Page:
Initial phase of world’s first commercial undersea data center maintains stable operation

January 19, 2024
Updated 2024/01/19 at 6:45 AM
3 Min Read

The first phase of the world’s first commercial undersea data center has maintained stable operation since it was completed in Lingshui Li Autonomous County, south China’s Hainan Province on Dec. 31, 2023.

A data center module weighing 1,300 tonnes for the undersea data center was previously installed successfully on the seabed at a depth of 35 meters off the shores of the county.


File photo shows a module of the undersea data center in Lingshui Li Autonomous County, south China’s Hainan Province.

The undersea facility uses seawater to cool down the heat during its operation, saving energy, freshwater and land resources, said Pu Ding, general manager of the center’s Hainan demonstration development project.

Pu added that the center also has the advantage of higher computing power density and strong computing power.

The sealed data center module ensures a dust-free and oxygen-free environment, providing further protection for electronic components and reducing the occurrence of malfunctions, according to Pu.

“The first batch of modules of the undersea data center was launched in December 2022. They are currently running stably. Compared with servers of the same volume, servers in the modules achieve an overall energy efficiency improvement of 40 to 60 percent, with the advantages of strong computing capability, low energy consumption, high security and low latency,” Pu said.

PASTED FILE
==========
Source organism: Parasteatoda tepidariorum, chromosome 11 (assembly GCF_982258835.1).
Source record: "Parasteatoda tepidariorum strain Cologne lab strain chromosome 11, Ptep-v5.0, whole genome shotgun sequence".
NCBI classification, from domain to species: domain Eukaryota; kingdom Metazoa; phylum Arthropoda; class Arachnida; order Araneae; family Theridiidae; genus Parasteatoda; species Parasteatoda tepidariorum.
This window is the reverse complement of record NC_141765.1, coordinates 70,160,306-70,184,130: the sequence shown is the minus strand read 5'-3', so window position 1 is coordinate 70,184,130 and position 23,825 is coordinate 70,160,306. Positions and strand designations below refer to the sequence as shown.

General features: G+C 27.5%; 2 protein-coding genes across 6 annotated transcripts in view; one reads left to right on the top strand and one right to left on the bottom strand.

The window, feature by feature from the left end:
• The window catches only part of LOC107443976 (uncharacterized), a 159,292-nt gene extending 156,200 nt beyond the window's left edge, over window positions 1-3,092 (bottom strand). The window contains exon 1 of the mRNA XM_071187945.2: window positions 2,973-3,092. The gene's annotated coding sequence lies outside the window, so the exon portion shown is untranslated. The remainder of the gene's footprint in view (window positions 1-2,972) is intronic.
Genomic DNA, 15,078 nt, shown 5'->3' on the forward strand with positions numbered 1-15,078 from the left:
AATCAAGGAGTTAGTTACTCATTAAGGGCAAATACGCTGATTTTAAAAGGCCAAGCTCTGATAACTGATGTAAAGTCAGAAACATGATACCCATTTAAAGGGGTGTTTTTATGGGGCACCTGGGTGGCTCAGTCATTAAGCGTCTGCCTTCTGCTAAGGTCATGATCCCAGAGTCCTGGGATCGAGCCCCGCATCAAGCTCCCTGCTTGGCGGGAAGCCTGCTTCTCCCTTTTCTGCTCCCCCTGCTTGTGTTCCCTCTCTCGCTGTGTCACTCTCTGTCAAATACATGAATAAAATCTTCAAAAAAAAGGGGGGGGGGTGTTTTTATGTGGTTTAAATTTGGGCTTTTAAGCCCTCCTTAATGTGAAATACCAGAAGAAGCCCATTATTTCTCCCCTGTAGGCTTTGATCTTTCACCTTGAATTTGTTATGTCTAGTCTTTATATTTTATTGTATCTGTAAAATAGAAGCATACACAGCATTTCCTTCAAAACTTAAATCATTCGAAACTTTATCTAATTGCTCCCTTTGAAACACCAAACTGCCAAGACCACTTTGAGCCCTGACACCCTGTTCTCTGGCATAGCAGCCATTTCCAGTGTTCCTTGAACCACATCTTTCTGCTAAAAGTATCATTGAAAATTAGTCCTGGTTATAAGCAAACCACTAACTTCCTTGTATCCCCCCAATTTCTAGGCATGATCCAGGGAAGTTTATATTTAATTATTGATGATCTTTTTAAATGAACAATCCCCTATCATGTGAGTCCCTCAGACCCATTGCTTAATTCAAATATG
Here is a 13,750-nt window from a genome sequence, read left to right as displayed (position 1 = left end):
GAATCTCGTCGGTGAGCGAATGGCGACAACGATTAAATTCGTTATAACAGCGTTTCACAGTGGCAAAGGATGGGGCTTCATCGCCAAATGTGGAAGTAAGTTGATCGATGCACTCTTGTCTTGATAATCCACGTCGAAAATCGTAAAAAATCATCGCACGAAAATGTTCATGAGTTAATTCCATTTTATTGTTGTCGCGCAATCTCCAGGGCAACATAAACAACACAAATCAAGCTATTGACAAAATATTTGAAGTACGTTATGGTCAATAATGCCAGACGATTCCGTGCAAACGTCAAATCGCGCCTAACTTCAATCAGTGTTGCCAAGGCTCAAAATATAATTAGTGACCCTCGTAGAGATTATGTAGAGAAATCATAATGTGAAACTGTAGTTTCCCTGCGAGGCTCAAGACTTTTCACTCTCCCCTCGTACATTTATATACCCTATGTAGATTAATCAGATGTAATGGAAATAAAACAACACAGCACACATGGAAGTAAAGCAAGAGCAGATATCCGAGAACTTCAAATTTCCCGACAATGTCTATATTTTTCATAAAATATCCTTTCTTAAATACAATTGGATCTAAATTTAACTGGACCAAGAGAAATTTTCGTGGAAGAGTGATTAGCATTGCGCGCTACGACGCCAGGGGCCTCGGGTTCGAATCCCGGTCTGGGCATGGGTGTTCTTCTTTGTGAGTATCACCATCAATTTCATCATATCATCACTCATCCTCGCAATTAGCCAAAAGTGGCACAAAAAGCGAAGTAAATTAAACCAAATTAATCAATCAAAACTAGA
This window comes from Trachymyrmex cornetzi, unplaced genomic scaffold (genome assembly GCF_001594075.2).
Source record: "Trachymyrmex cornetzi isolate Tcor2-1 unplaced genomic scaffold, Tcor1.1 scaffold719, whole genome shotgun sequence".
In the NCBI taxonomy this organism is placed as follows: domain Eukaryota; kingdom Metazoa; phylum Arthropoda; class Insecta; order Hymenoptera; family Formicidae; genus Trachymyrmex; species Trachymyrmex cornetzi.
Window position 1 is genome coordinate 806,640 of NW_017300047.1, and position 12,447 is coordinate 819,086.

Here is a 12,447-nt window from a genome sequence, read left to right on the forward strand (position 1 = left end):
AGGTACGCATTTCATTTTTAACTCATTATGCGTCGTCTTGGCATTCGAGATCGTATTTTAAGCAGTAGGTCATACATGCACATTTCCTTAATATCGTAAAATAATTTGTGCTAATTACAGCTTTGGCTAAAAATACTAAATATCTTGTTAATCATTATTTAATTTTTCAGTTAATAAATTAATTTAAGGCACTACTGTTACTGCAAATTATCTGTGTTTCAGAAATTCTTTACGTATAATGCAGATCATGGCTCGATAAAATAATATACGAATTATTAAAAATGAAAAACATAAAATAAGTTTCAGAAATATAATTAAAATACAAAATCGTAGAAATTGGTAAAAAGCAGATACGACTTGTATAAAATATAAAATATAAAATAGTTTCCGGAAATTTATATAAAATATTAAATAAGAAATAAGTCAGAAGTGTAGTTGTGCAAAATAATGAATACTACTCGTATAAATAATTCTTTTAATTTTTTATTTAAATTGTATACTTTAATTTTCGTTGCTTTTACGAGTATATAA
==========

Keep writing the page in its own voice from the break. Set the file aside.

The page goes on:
The undersea data center will feature 100 modules. Compared to a traditional land-based data center of the same scale, once fully operational, it’s expected to save 122 million kilowatt-hours of electricity, 68,000 square meters of land, and 105,000 tonnes of freshwater per year.

Pu said that the modules have a design lifespan of 25 years. “In the R&D and design process of the undersea data center, we fully considered the external impacts under extreme conditions, such as typhoons and earthquakes, and rolled out corresponding contingency plans,” Pu said.

“A data center module operates as a ‘supercomputer.’ It can process over 4 million high-definition photos in a mere 30 seconds, a capacity equivalent to 60,000 traditional computers,” said Li Jiawen, deputy general manager of Shenzhen HiCloud Data Center Technology Co., Ltd., the technical provider of the undersea data project.

“The construction of the Hainan Free Trade Port (FTP) has created a huge demand for offshore data centers. The undersea data center can provide support for the development of the digital economy, and will facilitate the safe and orderly cross-border data flow in the FTP,” said Su Yang, executive director of Shenzhen HiCloud Data Center Technology Co., Ltd.

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